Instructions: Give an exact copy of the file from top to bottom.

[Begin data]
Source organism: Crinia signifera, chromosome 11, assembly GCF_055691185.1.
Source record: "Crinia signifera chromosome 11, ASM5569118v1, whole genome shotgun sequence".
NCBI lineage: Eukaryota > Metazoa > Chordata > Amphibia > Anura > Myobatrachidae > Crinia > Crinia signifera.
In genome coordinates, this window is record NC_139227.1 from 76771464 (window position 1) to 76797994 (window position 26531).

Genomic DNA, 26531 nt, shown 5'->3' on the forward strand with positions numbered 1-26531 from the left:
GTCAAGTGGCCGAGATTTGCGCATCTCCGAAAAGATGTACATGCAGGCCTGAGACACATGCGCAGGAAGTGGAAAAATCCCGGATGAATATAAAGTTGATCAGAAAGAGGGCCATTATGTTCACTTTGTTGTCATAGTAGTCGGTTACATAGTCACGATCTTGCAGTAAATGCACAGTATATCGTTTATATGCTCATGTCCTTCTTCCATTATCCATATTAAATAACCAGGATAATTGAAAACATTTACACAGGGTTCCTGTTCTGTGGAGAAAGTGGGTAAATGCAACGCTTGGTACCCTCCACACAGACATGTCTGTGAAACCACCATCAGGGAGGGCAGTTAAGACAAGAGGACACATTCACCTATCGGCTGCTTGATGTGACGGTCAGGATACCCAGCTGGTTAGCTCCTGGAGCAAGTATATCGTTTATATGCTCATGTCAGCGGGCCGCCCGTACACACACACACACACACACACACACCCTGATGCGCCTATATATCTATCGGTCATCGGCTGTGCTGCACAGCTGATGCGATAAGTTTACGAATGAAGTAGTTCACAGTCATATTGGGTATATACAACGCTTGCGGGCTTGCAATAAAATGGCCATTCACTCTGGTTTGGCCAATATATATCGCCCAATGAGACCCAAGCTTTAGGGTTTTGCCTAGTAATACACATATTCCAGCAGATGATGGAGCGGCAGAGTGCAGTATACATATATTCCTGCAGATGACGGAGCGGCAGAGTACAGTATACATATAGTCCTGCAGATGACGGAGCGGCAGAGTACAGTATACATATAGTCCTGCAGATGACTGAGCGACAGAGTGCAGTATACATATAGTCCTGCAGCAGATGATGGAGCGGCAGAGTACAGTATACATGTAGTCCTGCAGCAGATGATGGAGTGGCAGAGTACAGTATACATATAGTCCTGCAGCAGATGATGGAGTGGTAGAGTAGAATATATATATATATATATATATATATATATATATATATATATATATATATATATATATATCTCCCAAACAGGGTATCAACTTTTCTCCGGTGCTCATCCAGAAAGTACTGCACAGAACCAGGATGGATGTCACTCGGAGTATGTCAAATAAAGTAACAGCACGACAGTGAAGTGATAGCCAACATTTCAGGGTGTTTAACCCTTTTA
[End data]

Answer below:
Source organism: Crinia signifera, chromosome 11, assembly GCF_055691185.1.
Source record: "Crinia signifera chromosome 11, ASM5569118v1, whole genome shotgun sequence".
NCBI lineage: Eukaryota > Metazoa > Chordata > Amphibia > Anura > Myobatrachidae > Crinia > Crinia signifera.
In genome coordinates, this window is record NC_139227.1 from 76771464 (window position 1) to 76797994 (window position 26531).

Genomic DNA, 26531 nt, shown 5'->3' on the forward strand with positions numbered 1-26531 from the left:
GTCAAGTGGCCGAGATTTGCGCATCTCCGAAAAGATGTACATGCAGGCCTGAGACACATGCGCAGGAAGTGGAAAAATCCCGGATGAATATAAAGTTGATCAGAAAGAGGGCCATTATGTTCACTTTGTTGTCATAGTAGTCGGTTACATAGTCACGATCTTGCAGTAAATGCACAGTATATCGTTTATATGCTCATGTCCTTCTTCCATTATCCATATTAAATAACCAGGATAATTGAAAACATTTACACAGGGTTCCTGTTCTGTGGAGAAAGTGGGTAAATGCAACGCTTGGTACCCTCCACACAGACATGTCTGTGAAACCACCATCAGGGAGGGCAGTTAAGACAAGAGGACACATTCACCTATCGGCTGCTTGATGTGACGGTCAGGATACCCAGCTGGTTAGCTCCTGGAGCAAGTATATCGTTTATATGCTCATGTCAGCGGGCCGCCCGTACACACACACACACACACACACACACCCTGATGCGCCTATATATCTATCGGTCATCGGCTGTGCTGCACAGCTGATGCGATAAGTTTACGAATGAAGTAGTTCACAGTCATATTGGGTATATACAACGCTTGCGGGCTTGCAATAAAATGGCCATTCACTCTGGTTTGGCCAATATATATCGCCCAATGAGACCCAAGCTTTAGGGTTTTGCCTAGTAATACACATATTCCAGCAGATGATGGAGCGGCAGAGTGCAGTATACATATATTCCTGCAGATGACGGAGCGGCAGAGTACAGTATACATATAGTCCTGCAGATGACGGAGCGGCAGAGTACAGTATACATATAGTCCTGCAGATGACTGAGCGACAGAGTGCAGTATACATATAGTCCTGCAGCAGATGATGGAGCGGCAGAGTACAGTATACATGTAGTCCTGCAGCAGATGATGGAGTGGCAGAGTACAGTATACATATAGTCCTGCAGCAGATGATGGAGTGGTAGAGTAGAATATATATATATATATATATATATATATATATATATATATATATATATATATATATATATCTCCCAAACAGGGTATCAACTTTTCTCCGGTGCTCATCCAGAAAGTACTGCACAGAACCAGGATGGATGTCACTCGGAGTATGTCAAATAAAGTAACAGCACGACAGTGAAGTGATAGCCAACATTTCAGGGTGTTTAACCCTTTTA